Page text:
Yoga is not the only way Asheville locals work to create wellness in prisons. Randal Pride has been guiding men in meditation techniques since 2008 at Craggy Correctional Center. “I enjoy doing it,” he says. “Sometimes when you sit down, your mind is so busy, and you think there is no point to staying here. The idea is to not judge whether it is good or bad, but to just sit through it, and then afterwards feel the difference in body and mind. I keep coming back to that with these guys.”
Pride says that when he first started teaching at Craggy, “Initially there was a ‘What’s this?’ feeling from the staff. Over the years, though, they’ve become friendly and accepting of the Buddhist meditation and class. Perhaps seeing the inmates sitting perfectly still in an upright meditation posture for a half hour facing a white wall … has had an effect on the guards. … There’s an understanding that ‘hey, they take this meditation stuff seriously.’”
Jenny White, owner of Dog-Ed, offers another way to help inmates find solace and peace of mind. With her help, inmates at Swannanoa Prison and men at Craggy Correctional Facility train dogs for basic obedience skills to help make the animals more adoptable. The men in her classes “feel like they are giving back to the community,” says White. “Some of these guys are in there for a very long time, and it gives them that connection that they are giving back. Not only are they changing the dog’s life, but they are also changing the lives of those who adopt the dogs,” she says.
“It is pretty amazing to see the videos of the guys every week,” she continues. “You would not think of these people as prisoners. They are doing bodywork and baby-talking [the dogs] and being concerned because there is a bump on a dog’s leg. They have told me they have never felt this type of love before.”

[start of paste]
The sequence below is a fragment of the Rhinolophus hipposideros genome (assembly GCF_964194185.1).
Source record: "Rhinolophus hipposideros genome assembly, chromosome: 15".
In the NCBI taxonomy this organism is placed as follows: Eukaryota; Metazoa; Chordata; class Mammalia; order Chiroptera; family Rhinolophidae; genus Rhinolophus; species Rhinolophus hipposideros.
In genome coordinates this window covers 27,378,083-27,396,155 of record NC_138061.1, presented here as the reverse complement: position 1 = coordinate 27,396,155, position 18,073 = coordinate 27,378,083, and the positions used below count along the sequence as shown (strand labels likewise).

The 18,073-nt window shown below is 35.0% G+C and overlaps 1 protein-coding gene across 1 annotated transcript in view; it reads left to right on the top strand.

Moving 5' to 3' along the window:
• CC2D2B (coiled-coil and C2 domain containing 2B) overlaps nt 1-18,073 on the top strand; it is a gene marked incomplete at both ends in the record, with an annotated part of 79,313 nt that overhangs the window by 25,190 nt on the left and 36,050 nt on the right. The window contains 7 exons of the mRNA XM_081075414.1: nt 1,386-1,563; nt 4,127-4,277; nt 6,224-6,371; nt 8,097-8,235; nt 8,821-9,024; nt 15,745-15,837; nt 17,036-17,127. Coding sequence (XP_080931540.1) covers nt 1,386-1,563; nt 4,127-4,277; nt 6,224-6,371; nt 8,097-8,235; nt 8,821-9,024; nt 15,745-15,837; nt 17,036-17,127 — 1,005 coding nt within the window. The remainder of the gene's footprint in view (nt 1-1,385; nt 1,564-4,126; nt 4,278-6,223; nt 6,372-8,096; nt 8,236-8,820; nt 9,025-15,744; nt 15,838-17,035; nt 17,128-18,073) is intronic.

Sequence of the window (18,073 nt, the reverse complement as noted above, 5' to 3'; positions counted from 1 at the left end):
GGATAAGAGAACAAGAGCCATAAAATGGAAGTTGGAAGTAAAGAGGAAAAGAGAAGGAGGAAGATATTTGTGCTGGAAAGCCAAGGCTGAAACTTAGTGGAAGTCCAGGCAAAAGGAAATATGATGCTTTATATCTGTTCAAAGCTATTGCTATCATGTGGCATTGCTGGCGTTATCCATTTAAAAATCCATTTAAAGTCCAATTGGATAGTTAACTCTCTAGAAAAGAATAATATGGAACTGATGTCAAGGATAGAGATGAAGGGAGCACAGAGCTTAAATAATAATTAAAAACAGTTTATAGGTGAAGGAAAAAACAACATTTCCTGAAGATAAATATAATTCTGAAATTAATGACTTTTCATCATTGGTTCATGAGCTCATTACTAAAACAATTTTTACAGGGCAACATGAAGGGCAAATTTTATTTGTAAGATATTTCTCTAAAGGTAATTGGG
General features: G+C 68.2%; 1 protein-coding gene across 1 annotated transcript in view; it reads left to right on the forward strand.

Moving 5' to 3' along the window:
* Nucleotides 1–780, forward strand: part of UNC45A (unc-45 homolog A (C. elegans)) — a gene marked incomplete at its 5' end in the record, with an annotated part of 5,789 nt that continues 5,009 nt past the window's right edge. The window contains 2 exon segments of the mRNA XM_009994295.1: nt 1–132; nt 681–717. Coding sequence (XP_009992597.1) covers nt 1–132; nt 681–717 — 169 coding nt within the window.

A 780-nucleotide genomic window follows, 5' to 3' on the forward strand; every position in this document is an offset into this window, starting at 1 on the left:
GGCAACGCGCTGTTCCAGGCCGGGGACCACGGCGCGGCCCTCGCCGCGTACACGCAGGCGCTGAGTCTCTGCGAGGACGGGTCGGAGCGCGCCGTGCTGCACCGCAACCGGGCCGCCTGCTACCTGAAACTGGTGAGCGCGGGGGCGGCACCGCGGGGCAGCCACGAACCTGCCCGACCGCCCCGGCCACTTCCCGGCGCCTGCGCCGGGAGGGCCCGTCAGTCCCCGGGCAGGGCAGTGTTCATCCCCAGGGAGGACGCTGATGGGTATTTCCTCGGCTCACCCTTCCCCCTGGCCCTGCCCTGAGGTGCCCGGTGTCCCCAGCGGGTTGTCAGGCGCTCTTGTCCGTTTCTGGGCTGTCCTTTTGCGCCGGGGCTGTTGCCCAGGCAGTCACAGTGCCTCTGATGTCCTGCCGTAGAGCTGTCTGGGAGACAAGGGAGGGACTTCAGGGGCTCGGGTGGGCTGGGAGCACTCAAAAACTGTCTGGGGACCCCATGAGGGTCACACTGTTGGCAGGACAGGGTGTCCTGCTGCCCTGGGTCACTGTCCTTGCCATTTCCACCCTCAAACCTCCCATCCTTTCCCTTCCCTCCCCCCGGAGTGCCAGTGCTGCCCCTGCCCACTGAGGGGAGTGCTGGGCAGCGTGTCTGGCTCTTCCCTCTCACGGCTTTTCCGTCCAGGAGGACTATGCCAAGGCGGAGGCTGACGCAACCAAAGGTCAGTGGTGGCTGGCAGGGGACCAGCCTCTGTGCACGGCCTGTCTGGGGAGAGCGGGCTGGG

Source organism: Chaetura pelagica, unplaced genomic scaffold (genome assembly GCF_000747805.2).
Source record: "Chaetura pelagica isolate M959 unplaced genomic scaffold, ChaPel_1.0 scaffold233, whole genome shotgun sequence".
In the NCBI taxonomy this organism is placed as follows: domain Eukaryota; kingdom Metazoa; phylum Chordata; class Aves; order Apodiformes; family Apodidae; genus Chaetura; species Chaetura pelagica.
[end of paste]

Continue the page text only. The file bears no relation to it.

The dogs’ love and requirement for care provide a therapeutic setting for the men and women serving time in prison. “It gives the inmates another way of interacting with each other because they need to work as a team to take care of dogs.”
White has also started Pups on Parole, in which volunteers take the dogs beyond the prison walls to meet potential new dog owners and spread the word about the program at such locations as the Aloft Hotel in downtown Asheville.
Hollister sums up what all of these healing modalities for incarcerated residents aim to do: “We want our inmates to be healed. We want the incarcerated to have the chance to heal, to be healthier in all ways — body, mind and spirit. I would like to believe that we want this healing for the sake of healing, but for those that doubt, I would say we also want this healing to take place so we are able to receive healthier individuals back into our communities when they are released from prison.”
Buncombe County Detention Center is looking for programs that provide skills and tools to assist in building a positive productive life, including anger management, adult education, literacy, reading, basic skill building and resume writing. If you are interested, please contact Val Lamberti at firstname.lastname@example.org or 250-4585.